David Bradley → Thursday, 20 March 2008 @ 18:23 BDT

Yes, all of those techniques can work very well…in the short term. Serial blackhatters couldn’t care less about the long-term of an individual site, they just create a new one and pile in with all these various approaches, and when that site gets banned, the build a new one(s).


Jeff Louella → Thursday, 20 March 2008 @ 19:45 BDT

Using CSS to overlay an image of, let’s say, a first level header, is not black hat SEO. As long as the copy in the HTML and the header image are the same, there is no reason you will be banned for this. This is how web pages are intended to be built. Removing style and functionality from the content are best practices in web development. It aids in code weight, accessibility, maintenance, and portability. It does not break any search engines code of conduct and is even used by yahoo’s own website.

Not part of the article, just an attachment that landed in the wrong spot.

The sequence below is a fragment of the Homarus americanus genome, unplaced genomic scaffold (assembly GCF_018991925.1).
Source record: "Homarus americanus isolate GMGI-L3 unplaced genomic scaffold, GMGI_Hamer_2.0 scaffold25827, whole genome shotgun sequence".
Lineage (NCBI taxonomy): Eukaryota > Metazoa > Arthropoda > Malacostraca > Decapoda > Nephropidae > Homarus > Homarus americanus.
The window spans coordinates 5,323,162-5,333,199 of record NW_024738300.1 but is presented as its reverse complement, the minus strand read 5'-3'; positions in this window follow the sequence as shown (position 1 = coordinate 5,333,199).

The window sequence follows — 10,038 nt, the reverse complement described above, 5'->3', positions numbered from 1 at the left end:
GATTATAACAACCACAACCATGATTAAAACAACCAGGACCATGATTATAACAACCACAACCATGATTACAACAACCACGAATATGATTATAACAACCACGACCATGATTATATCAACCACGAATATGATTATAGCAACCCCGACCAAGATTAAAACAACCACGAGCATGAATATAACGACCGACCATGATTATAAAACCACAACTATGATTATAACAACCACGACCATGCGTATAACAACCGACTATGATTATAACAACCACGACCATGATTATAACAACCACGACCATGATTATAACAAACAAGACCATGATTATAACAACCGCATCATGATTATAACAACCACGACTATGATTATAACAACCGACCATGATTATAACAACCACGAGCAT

Andy MacDonald → Thursday, 20 March 2008 @ 22:02 BDT

Thanks for the comments guys; however i cant totally agree with your comment Jeff. If you were to write, lets say some keywords onto a page which you wanted to hide from your users, and you did hide it by using css to put an image over the top of the text, that can be construed of black hat techniques because your hiding content from your users.

Anything which is not visible to the users but is viewable to the search spiders is ‘usually’ spam. The only acception to this is if you were to use html comments in the source code of a page which the search engines ignore. There has been a lot of talk over the last few years about this exact practice and many webmasters have been delisted as a result of this type of practice, therefore id recommend you don’t try these kinds of tactics if your aiming for top rankings.

Fat Lester → Wednesday, 28 May 2008 @ 20:49 BDT

This is kind of off-topic, but my comment has more to do with the subject of person-to-person communications.

I am a regular reader of the NowSourcing blog. Admittedly, while I enjoyed your recent guest post, I didn’t really pay attention to the author’s name, and likely would not have recognized it were I to see it on a billboard along the highway.